McDonald's Is Bullish On 2014; Should You Be?

Nov.15.13 | About: McDonald's Corporation (MCD)

On Thursday, McDonald's (NYSE:MCD) held an investor webcast (slides available here) to offer more guidance for 2014, and there were several interesting points that helped to illuminate whether its stock is attractive at current levels after rallying 10.6% year to date, lagging the S&P 500's 25.5% return.

First, management confirmed it will spend $2.9-3 billion to open 1,500-1,600 stores while remodeling 1,000 more. In 2013, management trimmed its capital spending plans by $100 million to $3 billion due to lagging sales in China and other emerging markets. A major part of this expansion will be 350-400 new McCafe locations as McDonald's continues to see coffee as a major growth market as sales are up 70% since 2009. The company has 13% of the U.S. coffee market, so it believes it has room to gain share and boost otherwise stagnant same-store sales.

On the expense side, McDonald's is expecting mild cost pressure with commodity inflation of 1-2% in the United States and 1.5-2.5% in its European operation. Food costs have remained relatively tame since the recession, which has helped McDonald's modestly grow margins. This forecast suggests margins should remain solid in the coming quarters. However, the company does expect SG&A expenses to increase by about $200 million (roughly 8%), mostly due to higher employment expenses and its ubiquitous advertising during the Winter Olympics.

With total political gridlock in Washington, it is hard to fathom the United States increasing the national minimum wage in 2014. Instead, we are seeing several states increase minimum wages on their own. On Election Day, states like New Jersey increased their minimum wage, and if this is the start of a trend, there could be some margin pressure on McDonald's going forward. Though with states moving individually, any impact would likely be diffuse and relatively limited. Nonetheless, it is a medium term risk that does merit some investor caution.

On the revenue side, McDonald's confirmed its earlier forecast for 3-5% same store sales growth and 6-7% operating income growth. Given weak same-stores in 2013, this would be a solid reacceleration for McDonald's if they are able to meet this forecast. If they are able to meet this forecast, I expect MCD to earn just about $6 per share, which gives it a forward P/E of 16.2x. For a company that has saturated many of its major markets, this is not an overly compelling valuation and certainly is not a "screaming buy." If you believe MCD can accelerate sales growth, then you probably would want to wait for a 5% pullback to pick up shares at a decent price.

However, I think it is valid to question the accuracy of this forecast as sales have been sub-2% this year. I struggle to see the catalyst that will help McDonald's reaccelerate sales, especially in the United States. There is clearly a shift in tastes away from fast food to healthier fast casual establishments like Chipotle (NYSE:CMG) and Buffalo Wild Wings (BBWLD). The underlying fundamentals of the market will cap McDonald's potential sales gains. Further over the past five years, McDonald's has been able to outperform its fast food competitors like Burger King and Wendy's (NYSE:WEN). Over past few months, we have seen Wendy's reinvent itself, grow sales, and retake ceded share (more here). With fast food mostly a zero sum game in the United States, stronger competitors will make it even more difficult for McDonald's to grow sales in the 3-5% range.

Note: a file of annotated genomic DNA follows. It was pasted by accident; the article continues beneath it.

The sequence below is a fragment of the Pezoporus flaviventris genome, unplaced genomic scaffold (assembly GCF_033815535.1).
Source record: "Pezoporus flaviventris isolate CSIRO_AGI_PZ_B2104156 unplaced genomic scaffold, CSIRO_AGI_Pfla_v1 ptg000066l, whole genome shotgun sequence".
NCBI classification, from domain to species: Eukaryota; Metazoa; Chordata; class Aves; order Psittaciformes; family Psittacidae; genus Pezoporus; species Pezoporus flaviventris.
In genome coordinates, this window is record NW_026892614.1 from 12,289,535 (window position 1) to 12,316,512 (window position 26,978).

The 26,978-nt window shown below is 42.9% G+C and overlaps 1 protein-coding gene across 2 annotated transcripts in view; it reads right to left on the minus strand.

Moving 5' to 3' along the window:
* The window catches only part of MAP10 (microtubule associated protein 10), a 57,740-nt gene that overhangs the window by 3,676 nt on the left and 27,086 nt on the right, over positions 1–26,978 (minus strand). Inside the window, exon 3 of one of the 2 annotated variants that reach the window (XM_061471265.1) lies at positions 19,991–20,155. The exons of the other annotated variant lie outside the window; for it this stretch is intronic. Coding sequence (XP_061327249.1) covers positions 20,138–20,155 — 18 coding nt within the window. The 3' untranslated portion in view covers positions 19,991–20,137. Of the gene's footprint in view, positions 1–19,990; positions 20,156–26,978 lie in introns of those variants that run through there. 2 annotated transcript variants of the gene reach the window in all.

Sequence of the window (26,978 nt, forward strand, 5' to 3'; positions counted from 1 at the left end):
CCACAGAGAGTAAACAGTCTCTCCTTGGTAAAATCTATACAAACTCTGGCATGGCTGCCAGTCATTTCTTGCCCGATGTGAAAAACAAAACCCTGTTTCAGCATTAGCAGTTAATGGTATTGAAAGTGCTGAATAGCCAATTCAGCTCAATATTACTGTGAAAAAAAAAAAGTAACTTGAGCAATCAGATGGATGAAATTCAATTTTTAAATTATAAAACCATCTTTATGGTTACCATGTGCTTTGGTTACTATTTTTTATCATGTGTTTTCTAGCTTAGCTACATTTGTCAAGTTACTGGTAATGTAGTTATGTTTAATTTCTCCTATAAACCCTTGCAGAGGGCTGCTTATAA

I would look for 0-2% same store sales growth for EPS in the $5.75 range and long term growth of sub-5%. I struggle to see value in paying more than 15x MCD's earnings or roughly $86. I know many investors point to McDonald's growing dividend as a rationale for buying the stock here. After all, MCD raised its dividend from $0.77 to $0.81 this year, but a rising dividend alone is not a reason to buy a stock.

While dividends play a critical role in generating long run returns, they alone rarely provide the typical required rate of return (for equities generally 7-9%). A dividend grower's stock can still be above intrinsic value, and when one buys at that level, they will generate mediocre long run returns. The dividend grower argument could have been made two years ago in McDonald's when the stock was trading at $100 just as well as it is made today. Since then, the stock has been nothing but dead money while the S&P 500 rallied 40%. Investors would have been wise to recognize that despite its rising dividend, MCD was trading beyond fundamental merits and moved into another stock that was trading at a discount to fair value. Increasing dividends alone do not guarantee acceptable returns, especially when you purchase over-priced stocks.

There is no doubt that tastes in developing markets are changing while emerging markets have been bumpy, especially with issues around chicken in China. Investors have to decide whether they believe McDonald's can perform as well in the next five years as it has in the past five and grow sales in the 3-5% range. Based on their 2014 guidance, management is clearly optimistic than 2013 is just a bump in the road and not the start of a new trend. If this is your view, I would wait for a small pullback in the 5% range and buy shares. However if like me, you see significant problems facing the fast food chains as fast casual continues to gain traction, then you should not be enticed by MCD's dividend and wait for a much more substantial pullback to the mid-80's before buying shares.

Disclosure: I have no positions in any stocks mentioned, but may initiate a long position in WEN over the next 72 hours. I wrote this article myself, and it expresses my own opinions. I am not receiving compensation for it (other than from Seeking Alpha). I have no business relationship with any company whose stock is mentioned in this article.